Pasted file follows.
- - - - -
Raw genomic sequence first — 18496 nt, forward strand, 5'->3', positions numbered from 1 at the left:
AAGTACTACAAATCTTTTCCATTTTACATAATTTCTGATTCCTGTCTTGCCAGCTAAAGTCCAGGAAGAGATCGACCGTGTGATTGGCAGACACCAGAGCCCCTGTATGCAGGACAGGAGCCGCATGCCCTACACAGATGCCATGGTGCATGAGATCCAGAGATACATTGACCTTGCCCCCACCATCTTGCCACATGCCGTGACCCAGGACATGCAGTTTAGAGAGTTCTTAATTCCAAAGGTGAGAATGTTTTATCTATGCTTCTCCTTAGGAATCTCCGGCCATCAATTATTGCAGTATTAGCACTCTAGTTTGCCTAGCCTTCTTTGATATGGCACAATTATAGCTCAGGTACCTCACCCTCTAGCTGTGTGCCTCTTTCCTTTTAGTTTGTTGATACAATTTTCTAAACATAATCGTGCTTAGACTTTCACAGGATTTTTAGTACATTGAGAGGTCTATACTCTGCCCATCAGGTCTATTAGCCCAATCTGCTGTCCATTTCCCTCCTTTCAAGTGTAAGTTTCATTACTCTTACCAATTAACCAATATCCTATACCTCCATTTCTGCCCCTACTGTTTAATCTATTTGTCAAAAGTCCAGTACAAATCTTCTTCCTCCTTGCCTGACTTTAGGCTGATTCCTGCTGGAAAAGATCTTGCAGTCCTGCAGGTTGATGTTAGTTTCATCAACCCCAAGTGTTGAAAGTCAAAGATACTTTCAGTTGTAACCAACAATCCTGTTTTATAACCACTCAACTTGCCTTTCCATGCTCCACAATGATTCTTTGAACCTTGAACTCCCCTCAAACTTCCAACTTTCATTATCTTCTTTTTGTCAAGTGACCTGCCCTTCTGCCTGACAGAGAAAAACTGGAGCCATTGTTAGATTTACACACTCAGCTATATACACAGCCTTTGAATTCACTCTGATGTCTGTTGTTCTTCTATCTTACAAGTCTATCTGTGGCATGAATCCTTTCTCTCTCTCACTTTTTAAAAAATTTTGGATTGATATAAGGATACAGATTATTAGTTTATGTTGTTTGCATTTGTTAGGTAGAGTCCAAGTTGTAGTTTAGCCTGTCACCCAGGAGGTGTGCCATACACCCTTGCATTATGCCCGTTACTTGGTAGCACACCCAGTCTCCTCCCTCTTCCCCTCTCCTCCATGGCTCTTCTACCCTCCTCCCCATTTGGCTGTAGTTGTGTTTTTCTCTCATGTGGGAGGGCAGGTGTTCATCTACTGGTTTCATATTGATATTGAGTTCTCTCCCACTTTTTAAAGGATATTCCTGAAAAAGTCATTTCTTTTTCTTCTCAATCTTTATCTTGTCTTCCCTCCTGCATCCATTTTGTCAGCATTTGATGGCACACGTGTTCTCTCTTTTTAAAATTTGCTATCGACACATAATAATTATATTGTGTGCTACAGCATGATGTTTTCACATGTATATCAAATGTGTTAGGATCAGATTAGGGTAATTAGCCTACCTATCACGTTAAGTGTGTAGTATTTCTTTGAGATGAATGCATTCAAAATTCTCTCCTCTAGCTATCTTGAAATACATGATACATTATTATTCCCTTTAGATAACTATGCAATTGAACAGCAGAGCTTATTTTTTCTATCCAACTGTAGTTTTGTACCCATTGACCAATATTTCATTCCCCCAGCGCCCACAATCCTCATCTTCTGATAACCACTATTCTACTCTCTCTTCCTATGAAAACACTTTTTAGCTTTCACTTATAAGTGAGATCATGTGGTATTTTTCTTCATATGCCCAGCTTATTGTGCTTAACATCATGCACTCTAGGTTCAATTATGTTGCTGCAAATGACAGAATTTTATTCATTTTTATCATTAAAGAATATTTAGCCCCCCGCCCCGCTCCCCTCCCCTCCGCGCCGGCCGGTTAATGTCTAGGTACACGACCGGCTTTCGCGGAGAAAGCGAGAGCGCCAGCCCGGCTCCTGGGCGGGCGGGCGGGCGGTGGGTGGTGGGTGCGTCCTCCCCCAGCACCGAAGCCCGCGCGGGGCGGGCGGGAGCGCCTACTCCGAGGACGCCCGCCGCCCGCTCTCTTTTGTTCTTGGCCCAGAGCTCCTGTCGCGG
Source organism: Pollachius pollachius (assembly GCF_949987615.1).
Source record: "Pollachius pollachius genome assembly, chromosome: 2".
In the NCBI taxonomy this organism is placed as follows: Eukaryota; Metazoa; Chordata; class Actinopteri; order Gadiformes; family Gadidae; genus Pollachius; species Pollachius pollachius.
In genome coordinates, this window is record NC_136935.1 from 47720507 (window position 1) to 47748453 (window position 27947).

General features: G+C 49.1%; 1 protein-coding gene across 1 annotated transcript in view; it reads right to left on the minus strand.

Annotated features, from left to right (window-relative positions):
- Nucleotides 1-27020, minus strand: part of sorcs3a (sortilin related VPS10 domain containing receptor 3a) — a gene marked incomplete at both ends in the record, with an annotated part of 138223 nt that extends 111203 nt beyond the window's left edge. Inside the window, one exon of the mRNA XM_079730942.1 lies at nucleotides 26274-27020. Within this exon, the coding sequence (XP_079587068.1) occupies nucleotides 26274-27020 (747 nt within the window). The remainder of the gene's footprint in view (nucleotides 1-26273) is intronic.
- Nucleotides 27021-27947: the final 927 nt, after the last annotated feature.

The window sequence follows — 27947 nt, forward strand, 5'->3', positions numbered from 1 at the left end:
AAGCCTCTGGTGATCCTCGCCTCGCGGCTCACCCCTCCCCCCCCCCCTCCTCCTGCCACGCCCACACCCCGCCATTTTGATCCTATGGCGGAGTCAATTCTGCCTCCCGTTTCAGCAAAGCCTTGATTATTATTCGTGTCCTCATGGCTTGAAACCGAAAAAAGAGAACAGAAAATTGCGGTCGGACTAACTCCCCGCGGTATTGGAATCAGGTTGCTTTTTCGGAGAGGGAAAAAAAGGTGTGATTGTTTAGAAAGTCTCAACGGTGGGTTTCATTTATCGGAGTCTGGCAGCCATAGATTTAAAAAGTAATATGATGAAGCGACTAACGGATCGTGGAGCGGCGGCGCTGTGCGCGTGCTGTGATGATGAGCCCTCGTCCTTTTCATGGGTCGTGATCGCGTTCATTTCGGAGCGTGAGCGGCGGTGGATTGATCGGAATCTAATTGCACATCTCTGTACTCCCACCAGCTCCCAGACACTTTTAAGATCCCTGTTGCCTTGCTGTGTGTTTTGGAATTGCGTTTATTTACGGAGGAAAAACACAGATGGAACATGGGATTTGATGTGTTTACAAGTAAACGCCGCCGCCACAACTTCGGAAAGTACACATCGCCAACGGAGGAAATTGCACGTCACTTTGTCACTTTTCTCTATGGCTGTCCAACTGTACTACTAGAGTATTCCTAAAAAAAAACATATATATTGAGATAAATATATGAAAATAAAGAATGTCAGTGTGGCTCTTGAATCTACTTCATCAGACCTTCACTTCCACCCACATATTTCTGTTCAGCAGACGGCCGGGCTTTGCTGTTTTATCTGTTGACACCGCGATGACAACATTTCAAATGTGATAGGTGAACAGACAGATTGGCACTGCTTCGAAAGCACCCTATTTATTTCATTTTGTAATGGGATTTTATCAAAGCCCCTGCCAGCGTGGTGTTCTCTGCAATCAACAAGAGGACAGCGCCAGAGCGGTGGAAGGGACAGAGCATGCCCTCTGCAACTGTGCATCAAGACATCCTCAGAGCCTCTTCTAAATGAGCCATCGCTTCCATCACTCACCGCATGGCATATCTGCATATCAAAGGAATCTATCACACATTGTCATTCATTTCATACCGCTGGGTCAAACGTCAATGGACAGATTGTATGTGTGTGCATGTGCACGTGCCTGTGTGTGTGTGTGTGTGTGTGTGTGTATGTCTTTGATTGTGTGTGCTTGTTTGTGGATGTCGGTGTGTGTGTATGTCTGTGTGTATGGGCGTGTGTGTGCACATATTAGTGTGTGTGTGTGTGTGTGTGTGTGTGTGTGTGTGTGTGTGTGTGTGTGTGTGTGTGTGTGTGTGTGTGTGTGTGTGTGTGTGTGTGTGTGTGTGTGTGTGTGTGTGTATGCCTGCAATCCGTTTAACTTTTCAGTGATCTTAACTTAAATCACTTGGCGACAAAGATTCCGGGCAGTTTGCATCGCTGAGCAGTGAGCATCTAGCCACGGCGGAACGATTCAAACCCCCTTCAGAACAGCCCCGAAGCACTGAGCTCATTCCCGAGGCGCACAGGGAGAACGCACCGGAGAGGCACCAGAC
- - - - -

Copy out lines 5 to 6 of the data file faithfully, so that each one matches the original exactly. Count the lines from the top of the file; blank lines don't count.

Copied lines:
In the NCBI taxonomy this organism is placed as follows: Eukaryota; Metazoa; Chordata; class Actinopteri; order Gadiformes; family Gadidae; genus Pollachius; species Pollachius pollachius.
In genome coordinates, this window is record NC_136935.1 from 47720507 (window position 1) to 47748453 (window position 27947).